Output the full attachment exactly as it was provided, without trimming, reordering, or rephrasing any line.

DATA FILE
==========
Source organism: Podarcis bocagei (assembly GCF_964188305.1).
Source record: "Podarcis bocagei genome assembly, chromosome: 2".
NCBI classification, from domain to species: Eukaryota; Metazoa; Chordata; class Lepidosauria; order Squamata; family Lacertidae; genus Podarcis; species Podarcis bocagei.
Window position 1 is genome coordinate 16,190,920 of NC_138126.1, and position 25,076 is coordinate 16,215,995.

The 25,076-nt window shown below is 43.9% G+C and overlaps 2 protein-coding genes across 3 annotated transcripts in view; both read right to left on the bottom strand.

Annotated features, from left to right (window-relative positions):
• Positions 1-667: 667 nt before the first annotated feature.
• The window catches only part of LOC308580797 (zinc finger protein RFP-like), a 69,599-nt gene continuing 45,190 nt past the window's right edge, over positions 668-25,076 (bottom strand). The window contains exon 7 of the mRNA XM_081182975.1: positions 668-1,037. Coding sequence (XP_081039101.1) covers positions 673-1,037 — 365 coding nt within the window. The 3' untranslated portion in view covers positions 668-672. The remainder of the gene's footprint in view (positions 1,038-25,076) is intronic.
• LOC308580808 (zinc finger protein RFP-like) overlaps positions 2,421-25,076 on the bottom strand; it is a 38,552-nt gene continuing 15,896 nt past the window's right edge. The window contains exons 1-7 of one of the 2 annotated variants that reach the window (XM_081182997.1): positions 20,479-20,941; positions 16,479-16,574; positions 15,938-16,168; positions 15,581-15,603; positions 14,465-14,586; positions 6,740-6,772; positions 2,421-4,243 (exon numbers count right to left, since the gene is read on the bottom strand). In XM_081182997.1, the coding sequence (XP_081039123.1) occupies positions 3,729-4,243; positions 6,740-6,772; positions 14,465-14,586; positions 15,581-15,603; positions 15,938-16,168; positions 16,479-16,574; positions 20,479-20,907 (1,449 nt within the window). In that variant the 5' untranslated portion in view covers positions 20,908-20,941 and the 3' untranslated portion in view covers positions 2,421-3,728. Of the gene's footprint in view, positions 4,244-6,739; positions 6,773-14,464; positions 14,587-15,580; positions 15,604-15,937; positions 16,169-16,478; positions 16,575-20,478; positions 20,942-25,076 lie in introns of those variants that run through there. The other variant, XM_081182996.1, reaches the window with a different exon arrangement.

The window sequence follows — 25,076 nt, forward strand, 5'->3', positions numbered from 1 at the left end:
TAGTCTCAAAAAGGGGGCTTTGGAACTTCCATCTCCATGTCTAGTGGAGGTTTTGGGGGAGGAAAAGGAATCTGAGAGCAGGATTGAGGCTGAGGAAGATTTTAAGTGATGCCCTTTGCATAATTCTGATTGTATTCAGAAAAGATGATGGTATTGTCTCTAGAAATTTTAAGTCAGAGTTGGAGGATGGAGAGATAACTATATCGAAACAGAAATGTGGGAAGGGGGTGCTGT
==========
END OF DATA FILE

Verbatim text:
Source organism: Podarcis bocagei (assembly GCF_964188305.1).
Source record: "Podarcis bocagei genome assembly, chromosome: 2".
NCBI classification, from domain to species: Eukaryota; Metazoa; Chordata; class Lepidosauria; order Squamata; family Lacertidae; genus Podarcis; species Podarcis bocagei.
Window position 1 is genome coordinate 16,190,920 of NC_138126.1, and position 25,076 is coordinate 16,215,995.

The 25,076-nt window shown below is 43.9% G+C and overlaps 2 protein-coding genes across 3 annotated transcripts in view; both read right to left on the bottom strand.

Annotated features, from left to right (window-relative positions):
• Positions 1-667: 667 nt before the first annotated feature.
• The window catches only part of LOC308580797 (zinc finger protein RFP-like), a 69,599-nt gene continuing 45,190 nt past the window's right edge, over positions 668-25,076 (bottom strand). The window contains exon 7 of the mRNA XM_081182975.1: positions 668-1,037. Coding sequence (XP_081039101.1) covers positions 673-1,037 — 365 coding nt within the window. The 3' untranslated portion in view covers positions 668-672. The remainder of the gene's footprint in view (positions 1,038-25,076) is intronic.
• LOC308580808 (zinc finger protein RFP-like) overlaps positions 2,421-25,076 on the bottom strand; it is a 38,552-nt gene continuing 15,896 nt past the window's right edge. The window contains exons 1-7 of one of the 2 annotated variants that reach the window (XM_081182997.1): positions 20,479-20,941; positions 16,479-16,574; positions 15,938-16,168; positions 15,581-15,603; positions 14,465-14,586; positions 6,740-6,772; positions 2,421-4,243 (exon numbers count right to left, since the gene is read on the bottom strand). In XM_081182997.1, the coding sequence (XP_081039123.1) occupies positions 3,729-4,243; positions 6,740-6,772; positions 14,465-14,586; positions 15,581-15,603; positions 15,938-16,168; positions 16,479-16,574; positions 20,479-20,907 (1,449 nt within the window). In that variant the 5' untranslated portion in view covers positions 20,908-20,941 and the 3' untranslated portion in view covers positions 2,421-3,728. Of the gene's footprint in view, positions 4,244-6,739; positions 6,773-14,464; positions 14,587-15,580; positions 15,604-15,937; positions 16,169-16,478; positions 16,575-20,478; positions 20,942-25,076 lie in introns of those variants that run through there. The other variant, XM_081182996.1, reaches the window with a different exon arrangement.

The window sequence follows — 25,076 nt, forward strand, 5'->3', positions numbered from 1 at the left end:
TAGTCTCAAAAAGGGGGCTTTGGAACTTCCATCTCCATGTCTAGTGGAGGTTTTGGGGGAGGAAAAGGAATCTGAGAGCAGGATTGAGGCTGAGGAAGATTTTAAGTGATGCCCTTTGCATAATTCTGATTGTATTCAGAAAAGATGATGGTATTGTCTCTAGAAATTTTAAGTCAGAGTTGGAGGATGGAGAGATAACTATATCGAAACAGAAATGTGGGAAGGGGGTGCTGT